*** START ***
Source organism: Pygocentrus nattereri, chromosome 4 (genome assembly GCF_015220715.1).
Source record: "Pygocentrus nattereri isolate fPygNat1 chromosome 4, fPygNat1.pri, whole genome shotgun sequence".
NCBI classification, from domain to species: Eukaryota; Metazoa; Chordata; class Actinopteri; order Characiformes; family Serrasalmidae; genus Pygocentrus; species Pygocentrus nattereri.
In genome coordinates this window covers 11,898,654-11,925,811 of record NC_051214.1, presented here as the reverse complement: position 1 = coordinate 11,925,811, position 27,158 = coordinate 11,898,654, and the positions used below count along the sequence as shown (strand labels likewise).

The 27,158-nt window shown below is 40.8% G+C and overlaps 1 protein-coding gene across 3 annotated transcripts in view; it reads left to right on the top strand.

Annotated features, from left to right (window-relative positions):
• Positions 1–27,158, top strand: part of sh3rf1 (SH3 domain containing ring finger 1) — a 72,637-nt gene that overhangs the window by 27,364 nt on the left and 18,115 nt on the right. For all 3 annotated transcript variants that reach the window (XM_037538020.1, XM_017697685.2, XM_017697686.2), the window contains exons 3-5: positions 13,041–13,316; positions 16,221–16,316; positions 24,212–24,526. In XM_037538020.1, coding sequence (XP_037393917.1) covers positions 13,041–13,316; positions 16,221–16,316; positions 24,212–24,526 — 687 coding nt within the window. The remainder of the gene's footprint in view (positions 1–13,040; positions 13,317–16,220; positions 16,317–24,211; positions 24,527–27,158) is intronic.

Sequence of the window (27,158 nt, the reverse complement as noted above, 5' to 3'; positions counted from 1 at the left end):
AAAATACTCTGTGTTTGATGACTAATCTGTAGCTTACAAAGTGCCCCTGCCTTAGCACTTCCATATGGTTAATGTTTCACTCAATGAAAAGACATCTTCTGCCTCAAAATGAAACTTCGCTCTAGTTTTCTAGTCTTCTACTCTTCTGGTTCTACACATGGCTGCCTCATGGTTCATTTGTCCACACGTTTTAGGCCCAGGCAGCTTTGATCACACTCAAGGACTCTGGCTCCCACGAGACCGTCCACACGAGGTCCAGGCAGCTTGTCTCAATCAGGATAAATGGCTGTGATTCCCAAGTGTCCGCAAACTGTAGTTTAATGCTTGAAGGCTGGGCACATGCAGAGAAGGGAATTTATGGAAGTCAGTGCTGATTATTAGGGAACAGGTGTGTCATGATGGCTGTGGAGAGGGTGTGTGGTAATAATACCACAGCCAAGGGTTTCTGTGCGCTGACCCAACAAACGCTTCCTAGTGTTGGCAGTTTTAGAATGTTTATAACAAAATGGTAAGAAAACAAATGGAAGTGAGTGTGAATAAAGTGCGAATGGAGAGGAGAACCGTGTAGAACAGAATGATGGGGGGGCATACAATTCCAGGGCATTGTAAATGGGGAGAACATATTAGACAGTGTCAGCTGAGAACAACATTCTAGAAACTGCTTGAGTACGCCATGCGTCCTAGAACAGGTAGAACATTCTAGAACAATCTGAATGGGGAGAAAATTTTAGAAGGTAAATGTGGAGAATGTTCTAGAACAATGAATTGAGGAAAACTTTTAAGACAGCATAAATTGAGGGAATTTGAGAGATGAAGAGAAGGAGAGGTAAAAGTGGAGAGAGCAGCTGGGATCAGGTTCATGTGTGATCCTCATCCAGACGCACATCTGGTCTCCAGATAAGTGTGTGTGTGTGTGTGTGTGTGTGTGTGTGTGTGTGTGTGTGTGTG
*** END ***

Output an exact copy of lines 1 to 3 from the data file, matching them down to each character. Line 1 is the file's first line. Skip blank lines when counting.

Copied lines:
Source organism: Pygocentrus nattereri, chromosome 4 (genome assembly GCF_015220715.1).
Source record: "Pygocentrus nattereri isolate fPygNat1 chromosome 4, fPygNat1.pri, whole genome shotgun sequence".
NCBI classification, from domain to species: Eukaryota; Metazoa; Chordata; class Actinopteri; order Characiformes; family Serrasalmidae; genus Pygocentrus; species Pygocentrus nattereri.